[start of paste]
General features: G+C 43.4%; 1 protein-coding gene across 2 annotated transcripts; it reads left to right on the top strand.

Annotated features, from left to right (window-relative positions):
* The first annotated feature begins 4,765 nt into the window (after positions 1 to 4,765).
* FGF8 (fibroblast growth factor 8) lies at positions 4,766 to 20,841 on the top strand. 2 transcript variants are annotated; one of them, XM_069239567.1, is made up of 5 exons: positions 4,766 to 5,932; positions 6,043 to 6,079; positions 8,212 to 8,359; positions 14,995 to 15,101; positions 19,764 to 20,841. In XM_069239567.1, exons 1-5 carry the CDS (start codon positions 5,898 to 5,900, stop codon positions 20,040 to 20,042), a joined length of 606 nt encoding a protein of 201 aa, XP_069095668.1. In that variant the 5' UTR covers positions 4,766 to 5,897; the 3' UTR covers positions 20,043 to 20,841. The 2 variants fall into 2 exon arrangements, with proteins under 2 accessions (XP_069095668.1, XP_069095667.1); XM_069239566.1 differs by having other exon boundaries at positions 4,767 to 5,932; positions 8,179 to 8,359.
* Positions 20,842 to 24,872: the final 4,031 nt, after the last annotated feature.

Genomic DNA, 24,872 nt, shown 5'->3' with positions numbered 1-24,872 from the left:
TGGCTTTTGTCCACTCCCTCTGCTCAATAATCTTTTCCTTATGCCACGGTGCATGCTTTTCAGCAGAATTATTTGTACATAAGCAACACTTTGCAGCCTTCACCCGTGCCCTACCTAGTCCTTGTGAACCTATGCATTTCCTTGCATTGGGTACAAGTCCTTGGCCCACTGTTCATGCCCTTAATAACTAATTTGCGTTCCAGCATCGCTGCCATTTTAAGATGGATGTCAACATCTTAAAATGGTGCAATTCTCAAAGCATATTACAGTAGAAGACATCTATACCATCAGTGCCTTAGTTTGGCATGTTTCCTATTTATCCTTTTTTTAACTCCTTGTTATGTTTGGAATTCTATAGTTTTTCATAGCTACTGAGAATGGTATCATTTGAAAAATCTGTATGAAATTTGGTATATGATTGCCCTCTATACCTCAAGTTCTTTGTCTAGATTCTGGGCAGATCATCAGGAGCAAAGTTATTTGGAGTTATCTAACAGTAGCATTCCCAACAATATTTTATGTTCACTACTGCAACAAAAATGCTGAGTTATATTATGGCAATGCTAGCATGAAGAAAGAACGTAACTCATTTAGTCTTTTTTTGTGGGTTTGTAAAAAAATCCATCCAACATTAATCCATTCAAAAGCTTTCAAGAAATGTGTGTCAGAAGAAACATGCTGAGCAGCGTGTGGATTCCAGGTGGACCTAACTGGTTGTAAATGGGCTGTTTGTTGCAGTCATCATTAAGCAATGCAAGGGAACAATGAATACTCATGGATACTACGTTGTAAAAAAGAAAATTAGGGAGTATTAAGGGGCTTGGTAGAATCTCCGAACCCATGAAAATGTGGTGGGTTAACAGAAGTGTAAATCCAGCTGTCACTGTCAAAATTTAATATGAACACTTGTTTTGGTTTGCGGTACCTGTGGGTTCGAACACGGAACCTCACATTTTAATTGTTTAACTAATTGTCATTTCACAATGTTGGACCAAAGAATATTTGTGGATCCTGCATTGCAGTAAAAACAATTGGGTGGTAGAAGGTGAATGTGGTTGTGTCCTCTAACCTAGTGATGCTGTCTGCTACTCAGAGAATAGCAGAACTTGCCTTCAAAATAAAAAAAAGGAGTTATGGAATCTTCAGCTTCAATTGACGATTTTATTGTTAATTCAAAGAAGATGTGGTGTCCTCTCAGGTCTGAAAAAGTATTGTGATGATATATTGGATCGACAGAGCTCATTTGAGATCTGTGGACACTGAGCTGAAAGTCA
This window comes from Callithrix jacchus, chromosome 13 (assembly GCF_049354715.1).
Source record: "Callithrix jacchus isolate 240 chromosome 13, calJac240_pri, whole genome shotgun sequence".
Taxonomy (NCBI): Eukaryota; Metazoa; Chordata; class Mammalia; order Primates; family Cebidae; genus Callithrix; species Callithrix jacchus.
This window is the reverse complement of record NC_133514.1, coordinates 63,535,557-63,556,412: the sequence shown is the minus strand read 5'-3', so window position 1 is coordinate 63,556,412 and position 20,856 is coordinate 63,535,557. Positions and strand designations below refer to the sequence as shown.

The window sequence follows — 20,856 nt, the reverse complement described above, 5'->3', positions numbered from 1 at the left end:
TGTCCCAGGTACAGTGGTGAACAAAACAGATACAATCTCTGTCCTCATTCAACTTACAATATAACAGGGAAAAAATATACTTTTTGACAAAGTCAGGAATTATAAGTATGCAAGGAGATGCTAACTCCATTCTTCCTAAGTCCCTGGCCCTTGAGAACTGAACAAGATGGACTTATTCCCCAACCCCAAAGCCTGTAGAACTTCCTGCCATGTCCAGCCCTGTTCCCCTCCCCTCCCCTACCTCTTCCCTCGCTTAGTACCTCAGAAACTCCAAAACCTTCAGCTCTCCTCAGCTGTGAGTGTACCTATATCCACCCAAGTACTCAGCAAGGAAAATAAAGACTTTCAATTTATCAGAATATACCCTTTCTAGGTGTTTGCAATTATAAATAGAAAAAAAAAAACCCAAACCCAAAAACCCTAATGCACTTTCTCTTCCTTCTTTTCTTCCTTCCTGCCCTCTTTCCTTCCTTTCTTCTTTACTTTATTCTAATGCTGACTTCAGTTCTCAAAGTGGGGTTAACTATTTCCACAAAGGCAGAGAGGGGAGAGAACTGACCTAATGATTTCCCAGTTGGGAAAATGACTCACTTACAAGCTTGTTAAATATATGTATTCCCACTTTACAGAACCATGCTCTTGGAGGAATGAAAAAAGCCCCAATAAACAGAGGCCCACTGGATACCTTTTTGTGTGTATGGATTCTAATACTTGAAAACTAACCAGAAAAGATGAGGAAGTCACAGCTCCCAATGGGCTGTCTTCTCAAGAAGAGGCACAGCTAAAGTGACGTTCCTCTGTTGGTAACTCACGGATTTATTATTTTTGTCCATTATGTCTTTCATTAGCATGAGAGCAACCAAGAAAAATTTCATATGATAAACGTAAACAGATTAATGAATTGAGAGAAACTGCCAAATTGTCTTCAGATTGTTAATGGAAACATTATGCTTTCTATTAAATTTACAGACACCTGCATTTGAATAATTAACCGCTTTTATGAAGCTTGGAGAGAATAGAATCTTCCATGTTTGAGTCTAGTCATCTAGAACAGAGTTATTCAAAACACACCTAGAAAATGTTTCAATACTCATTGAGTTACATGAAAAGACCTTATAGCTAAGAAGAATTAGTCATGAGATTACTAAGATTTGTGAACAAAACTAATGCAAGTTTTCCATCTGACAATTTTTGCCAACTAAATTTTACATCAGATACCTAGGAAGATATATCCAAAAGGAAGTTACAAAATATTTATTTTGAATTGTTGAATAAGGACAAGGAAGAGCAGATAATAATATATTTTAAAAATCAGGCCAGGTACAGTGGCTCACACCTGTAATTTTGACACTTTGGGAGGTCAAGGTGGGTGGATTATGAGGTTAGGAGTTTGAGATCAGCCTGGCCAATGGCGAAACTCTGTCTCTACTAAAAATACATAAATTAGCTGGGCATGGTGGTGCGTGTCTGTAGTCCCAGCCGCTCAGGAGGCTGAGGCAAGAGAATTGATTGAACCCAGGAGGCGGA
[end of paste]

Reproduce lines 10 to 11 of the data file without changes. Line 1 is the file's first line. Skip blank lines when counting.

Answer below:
Taxonomy (NCBI): Eukaryota; Metazoa; Chordata; class Mammalia; order Primates; family Cebidae; genus Callithrix; species Callithrix jacchus.
This window is the reverse complement of record NC_133514.1, coordinates 63,535,557-63,556,412: the sequence shown is the minus strand read 5'-3', so window position 1 is coordinate 63,556,412 and position 20,856 is coordinate 63,535,557. Positions and strand designations below refer to the sequence as shown.